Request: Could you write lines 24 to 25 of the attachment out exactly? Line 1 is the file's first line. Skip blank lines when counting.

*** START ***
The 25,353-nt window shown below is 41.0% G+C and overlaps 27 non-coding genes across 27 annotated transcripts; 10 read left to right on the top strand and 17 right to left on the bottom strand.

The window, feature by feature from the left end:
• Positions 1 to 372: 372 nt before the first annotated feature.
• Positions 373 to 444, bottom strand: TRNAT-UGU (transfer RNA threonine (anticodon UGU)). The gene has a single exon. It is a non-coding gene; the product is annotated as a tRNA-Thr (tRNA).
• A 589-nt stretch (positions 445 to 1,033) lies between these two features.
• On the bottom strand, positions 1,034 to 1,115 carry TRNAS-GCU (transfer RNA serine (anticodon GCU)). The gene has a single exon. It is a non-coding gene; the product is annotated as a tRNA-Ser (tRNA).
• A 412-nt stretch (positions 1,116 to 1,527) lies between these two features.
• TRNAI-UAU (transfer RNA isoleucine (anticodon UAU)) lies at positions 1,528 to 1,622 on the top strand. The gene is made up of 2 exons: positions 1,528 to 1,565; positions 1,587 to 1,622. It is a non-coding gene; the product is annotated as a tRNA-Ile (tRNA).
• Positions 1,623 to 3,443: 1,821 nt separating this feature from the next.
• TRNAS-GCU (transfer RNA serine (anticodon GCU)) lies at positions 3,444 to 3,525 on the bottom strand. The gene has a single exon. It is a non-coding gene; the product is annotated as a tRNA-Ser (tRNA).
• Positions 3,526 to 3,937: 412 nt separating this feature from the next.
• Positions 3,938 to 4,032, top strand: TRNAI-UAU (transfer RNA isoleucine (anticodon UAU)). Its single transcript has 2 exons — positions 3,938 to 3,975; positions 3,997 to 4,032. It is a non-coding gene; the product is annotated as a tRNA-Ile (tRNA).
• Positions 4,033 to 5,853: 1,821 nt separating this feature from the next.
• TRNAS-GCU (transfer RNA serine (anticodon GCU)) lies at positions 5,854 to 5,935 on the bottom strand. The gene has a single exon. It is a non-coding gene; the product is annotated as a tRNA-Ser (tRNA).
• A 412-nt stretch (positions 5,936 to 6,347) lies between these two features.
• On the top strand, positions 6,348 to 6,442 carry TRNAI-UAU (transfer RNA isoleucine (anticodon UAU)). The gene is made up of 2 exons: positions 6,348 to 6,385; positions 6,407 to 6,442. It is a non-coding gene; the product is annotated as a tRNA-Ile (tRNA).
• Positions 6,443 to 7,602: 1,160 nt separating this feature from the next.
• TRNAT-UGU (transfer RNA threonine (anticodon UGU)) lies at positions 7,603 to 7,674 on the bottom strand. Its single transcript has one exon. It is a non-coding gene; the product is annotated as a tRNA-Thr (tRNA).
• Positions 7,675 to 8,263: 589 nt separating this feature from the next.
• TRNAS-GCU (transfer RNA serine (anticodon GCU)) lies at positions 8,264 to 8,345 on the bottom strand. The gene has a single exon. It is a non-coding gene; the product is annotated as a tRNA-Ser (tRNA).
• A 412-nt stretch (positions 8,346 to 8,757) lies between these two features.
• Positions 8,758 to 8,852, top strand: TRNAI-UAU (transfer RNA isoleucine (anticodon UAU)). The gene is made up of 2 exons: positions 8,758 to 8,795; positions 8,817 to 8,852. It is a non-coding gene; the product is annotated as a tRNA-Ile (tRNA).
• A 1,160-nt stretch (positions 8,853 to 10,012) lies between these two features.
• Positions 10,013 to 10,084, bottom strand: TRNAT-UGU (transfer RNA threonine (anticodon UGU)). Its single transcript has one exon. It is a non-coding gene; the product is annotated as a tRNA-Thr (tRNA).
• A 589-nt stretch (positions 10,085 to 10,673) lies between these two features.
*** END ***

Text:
• Positions 10,013 to 10,084, bottom strand: TRNAT-UGU (transfer RNA threonine (anticodon UGU)). Its single transcript has one exon. It is a non-coding gene; the product is annotated as a tRNA-Thr (tRNA).
• A 589-nt stretch (positions 10,085 to 10,673) lies between these two features.